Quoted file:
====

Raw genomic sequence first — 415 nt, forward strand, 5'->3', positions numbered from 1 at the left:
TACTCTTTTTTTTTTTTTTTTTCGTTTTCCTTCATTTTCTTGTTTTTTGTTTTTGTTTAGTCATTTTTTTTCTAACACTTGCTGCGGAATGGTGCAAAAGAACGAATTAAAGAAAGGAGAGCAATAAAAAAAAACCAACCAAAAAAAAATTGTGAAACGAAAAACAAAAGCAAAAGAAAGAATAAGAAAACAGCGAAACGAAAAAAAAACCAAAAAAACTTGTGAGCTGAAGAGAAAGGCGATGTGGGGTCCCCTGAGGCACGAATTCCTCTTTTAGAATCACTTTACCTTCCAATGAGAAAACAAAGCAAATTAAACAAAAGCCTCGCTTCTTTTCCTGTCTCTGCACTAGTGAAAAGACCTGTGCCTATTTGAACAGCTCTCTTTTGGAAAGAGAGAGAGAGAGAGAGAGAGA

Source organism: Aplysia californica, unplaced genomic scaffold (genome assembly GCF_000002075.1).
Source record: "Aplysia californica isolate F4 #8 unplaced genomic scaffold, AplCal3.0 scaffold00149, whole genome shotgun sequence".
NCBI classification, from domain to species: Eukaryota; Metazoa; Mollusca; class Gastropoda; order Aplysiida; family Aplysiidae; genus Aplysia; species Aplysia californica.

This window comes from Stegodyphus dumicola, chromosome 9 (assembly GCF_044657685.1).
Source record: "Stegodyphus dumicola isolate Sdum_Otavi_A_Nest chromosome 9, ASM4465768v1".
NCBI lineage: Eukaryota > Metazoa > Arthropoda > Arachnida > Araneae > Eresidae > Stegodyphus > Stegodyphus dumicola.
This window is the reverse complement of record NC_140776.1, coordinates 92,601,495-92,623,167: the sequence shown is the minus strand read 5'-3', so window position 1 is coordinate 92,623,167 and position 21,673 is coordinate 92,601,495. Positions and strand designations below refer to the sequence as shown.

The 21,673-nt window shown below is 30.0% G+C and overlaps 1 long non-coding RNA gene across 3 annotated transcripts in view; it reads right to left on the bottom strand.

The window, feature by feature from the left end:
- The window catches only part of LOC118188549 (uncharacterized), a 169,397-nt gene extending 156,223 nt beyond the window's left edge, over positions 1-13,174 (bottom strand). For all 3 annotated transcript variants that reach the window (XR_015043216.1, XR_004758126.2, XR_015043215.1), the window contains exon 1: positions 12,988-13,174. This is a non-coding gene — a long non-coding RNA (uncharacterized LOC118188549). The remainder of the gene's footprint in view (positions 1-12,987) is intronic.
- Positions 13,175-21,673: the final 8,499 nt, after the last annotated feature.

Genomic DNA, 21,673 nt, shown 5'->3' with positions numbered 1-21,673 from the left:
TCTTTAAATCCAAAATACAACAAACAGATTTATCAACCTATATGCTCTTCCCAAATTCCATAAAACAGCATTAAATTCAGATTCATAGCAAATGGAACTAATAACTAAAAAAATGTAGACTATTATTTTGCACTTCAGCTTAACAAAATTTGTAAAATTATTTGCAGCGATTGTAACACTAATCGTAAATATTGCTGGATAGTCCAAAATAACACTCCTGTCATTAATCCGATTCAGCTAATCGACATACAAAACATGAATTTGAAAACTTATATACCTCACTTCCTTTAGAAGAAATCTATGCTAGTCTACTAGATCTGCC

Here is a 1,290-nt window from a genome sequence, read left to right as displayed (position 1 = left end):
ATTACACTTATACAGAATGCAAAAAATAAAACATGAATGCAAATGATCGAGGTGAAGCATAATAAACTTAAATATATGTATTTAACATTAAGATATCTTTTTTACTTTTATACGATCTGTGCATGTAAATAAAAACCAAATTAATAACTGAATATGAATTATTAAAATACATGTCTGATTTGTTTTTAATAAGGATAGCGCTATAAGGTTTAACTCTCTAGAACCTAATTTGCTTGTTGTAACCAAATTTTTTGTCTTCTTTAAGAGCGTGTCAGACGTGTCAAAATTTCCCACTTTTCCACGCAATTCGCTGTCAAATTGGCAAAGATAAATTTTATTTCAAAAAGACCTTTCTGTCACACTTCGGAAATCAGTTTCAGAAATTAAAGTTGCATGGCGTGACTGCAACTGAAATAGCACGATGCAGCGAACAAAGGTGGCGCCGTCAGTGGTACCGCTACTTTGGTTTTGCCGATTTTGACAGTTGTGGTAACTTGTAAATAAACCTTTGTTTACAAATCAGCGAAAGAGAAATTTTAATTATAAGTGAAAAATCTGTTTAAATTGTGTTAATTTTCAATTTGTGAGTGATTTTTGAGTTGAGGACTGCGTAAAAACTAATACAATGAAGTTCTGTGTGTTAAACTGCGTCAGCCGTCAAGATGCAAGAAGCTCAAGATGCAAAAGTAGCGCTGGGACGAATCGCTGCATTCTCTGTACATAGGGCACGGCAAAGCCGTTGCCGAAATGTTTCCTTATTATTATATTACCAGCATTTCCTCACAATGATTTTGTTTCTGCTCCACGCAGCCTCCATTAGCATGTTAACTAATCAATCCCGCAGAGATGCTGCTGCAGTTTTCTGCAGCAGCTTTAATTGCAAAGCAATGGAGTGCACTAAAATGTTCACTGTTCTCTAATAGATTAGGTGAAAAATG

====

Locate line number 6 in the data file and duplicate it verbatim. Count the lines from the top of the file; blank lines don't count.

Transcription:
This window comes from Stegodyphus dumicola, chromosome 9 (assembly GCF_044657685.1).